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Grants to NGOs Expand Grassroots TB Detection and Treatment

The Democratic Republic of Congo (DRC) is gaining ground in treating tuberculosis (TB) patients, even as cases of drug-resistant TB rise. The United States Agency for International Development’s Integrated Health Program (USAID IHP) in the DRC partners with the country’s National Tuberculosis Control Program (PNLT, Programme National de Lutte Contre la Tuberculose) to combat this debilitating illness on multiple fronts. They work together to improve access to diagnostics, decentralize TB-detection tests, and build staff capacities to identify and treat TB.

But the DRC needed more widespread, grassroots efforts to identify potential TB patients and conduct follow-up for treatment, particularly in smaller towns and villages where TB can spread undetected. So USAID awarded more than $1 million in grants to non-government organizations (NGOs) for supervision and support to cut TB mortality and infection by 50 percent in nine target provinces.

In July 2021, the awards went to five NGOs: Ambassadeurs de Lutte contre la Tuberculose, Action pour la Promotion de la Santé de la Mère et de l’Enfant, Batwa Bemba, Club des Amis Damien, and Fond de Développent de Service de Santé.

Batwa Bemba has promoted better health—from HIV treatment to COVID-19 prevention—and women and children’s rights in Haut-Lomami province since 2010. The NGO is now intensifying its community engagement to tackle TB cases, said its national coordinator, Biguette Buntu.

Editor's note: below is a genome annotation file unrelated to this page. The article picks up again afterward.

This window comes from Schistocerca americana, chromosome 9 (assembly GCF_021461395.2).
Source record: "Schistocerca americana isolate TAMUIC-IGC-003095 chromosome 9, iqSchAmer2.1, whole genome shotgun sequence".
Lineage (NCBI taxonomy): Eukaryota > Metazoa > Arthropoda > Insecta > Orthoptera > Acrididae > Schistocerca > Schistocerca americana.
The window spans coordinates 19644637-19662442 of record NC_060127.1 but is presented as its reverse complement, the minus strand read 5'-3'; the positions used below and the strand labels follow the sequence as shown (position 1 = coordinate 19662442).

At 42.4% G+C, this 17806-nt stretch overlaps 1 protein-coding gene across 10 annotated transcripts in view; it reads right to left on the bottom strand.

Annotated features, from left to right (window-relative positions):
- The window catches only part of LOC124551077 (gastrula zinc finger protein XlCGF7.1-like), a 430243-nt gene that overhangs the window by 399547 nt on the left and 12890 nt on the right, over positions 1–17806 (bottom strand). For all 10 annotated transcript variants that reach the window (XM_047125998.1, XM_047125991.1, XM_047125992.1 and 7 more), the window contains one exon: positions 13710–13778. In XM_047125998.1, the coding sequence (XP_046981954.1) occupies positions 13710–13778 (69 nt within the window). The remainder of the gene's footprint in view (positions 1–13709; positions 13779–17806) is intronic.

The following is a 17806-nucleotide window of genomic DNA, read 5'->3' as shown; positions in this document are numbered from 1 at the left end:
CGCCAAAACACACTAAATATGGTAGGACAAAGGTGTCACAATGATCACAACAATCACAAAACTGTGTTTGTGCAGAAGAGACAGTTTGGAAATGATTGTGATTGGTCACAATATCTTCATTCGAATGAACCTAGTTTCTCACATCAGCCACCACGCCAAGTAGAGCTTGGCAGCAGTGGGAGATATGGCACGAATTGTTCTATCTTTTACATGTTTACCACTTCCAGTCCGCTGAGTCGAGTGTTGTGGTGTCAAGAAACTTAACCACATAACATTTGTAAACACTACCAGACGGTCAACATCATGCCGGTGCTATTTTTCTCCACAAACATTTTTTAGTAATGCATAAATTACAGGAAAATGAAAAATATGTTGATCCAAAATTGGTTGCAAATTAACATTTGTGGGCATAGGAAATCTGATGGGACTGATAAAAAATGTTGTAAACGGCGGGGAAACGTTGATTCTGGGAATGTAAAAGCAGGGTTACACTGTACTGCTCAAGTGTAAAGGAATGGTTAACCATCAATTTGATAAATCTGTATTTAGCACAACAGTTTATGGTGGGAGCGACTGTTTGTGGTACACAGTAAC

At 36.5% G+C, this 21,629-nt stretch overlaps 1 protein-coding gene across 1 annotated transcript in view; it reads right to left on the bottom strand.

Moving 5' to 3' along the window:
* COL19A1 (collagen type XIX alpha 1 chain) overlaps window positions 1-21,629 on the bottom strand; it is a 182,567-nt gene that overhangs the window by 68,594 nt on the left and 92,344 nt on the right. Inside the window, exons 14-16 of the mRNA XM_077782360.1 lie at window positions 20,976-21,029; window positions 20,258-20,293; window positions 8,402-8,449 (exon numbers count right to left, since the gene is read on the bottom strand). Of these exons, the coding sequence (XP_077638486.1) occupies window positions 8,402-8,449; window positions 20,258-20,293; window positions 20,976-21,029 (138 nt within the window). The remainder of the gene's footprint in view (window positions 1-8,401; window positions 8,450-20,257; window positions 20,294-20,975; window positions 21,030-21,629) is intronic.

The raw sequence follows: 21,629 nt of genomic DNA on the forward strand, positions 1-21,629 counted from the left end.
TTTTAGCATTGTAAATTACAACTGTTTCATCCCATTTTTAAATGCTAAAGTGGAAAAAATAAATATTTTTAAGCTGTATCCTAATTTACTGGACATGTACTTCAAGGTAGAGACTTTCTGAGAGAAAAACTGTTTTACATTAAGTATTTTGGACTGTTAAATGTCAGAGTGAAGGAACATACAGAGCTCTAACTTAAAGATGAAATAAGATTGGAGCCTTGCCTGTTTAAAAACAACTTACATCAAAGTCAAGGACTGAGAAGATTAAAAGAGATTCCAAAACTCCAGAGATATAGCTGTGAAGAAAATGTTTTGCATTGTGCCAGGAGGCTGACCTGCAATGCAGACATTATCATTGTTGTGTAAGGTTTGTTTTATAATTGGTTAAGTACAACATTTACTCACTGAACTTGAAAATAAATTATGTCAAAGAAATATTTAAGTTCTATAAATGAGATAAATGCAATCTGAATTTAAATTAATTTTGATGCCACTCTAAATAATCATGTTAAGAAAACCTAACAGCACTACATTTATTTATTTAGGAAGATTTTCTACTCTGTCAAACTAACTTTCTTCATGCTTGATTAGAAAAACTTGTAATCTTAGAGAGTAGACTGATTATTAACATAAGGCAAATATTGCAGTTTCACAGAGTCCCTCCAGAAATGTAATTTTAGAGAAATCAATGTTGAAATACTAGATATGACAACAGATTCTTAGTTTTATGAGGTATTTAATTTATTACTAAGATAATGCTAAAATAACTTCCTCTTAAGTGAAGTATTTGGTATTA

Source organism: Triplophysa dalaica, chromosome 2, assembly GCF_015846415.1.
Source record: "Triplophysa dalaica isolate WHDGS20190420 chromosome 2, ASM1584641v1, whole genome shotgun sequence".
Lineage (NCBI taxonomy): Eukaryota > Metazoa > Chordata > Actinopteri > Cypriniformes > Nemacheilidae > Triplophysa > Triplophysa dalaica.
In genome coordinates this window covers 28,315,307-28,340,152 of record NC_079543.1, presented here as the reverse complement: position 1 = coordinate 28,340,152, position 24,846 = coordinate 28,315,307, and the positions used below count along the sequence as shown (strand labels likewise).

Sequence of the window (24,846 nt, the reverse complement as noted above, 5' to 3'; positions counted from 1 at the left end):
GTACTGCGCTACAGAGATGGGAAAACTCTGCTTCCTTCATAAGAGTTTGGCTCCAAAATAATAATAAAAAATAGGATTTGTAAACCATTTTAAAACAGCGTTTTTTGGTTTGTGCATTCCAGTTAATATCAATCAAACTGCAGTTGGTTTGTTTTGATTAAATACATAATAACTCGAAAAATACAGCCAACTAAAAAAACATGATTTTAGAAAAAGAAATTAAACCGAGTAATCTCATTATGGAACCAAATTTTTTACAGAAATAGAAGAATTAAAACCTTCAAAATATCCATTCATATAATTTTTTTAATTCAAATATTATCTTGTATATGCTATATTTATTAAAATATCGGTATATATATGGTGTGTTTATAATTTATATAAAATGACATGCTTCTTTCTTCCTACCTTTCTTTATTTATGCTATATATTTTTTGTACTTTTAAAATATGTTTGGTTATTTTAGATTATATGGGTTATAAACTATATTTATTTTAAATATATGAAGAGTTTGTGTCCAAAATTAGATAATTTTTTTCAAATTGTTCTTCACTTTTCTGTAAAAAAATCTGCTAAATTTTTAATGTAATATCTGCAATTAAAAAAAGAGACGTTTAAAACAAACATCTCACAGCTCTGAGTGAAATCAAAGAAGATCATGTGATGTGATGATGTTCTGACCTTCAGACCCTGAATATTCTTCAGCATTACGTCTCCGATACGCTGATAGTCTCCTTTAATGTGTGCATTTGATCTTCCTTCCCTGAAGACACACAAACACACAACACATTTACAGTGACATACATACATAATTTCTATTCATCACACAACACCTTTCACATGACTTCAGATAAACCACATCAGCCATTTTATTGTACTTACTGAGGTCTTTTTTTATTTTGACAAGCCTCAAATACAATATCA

“This project has allowed us to expand our work in the province, cover a greater geographic area and spend more time with the community,” Buntu said. “The more time you spend with the community and understand the problem, you can find solutions.”

The five NGOs receive tranches of grant funding after they meet milestones such as the number of TB samples delivered or pre-therapeutic examinations provided. Activities include close collaboration with local diagnostic and treatment centers to support patient care through direct clinical follow-ups, supportive supervision for doctors, and distribution of nutritional support kits. The grantees also help pay to transport sputum samples for testing, improving detection of multi-drug resistant TB cases.

Immediate results followed the July 2021 awards, as grantees began supporting active community case detection and the transport of specimens to GeneXpert testing sites. Average detection rates of multi-drug resistant TB rose from 86 cases detected the quarter before grants began (April-June 2021) to 154 per quarter following the launch of the grants (July- September 2021). Gains were maintained in the following quarter (October -Dec 2021) with 158 cases detected. Treatment rates also increased, from 73 multi-drug resistant TB cases that initiated second-line treatment before the grants to 124 and up to 136 the following two quarters. The grantees’ continued work plus USAID IHP’s investment in new GeneXpert machines will further increase detection rates.

USAID IHP, in collaboration with the Provincial Committee for Leprosy and Tuberculosis Control s, will maintain the TB notification rate above the target in the provinces of Haut-Katanga, Haut-Lomami, Kasaï-Oriental, Lualaba, and Sankuru and improve it in the provinces of the East region in particular. USAID IHP will do so by intensifying its technical support to extend the implementation of innovative strategies for the active search for TB cases. The project will focus on identification of cases of cough presenting in the healthcare structures by intensifying collaboration with other healthcare services (i.e., pediatrics, HIV, diabetology, pneumology, and nutritional rehabilitation). The project also will investigate contact subjects of TB patients by systematically involving community agents in raising awareness, guiding people presumed to be sick, and safe transport of sputum samples and laboratory supplies to the diagnostic and treatment health center.

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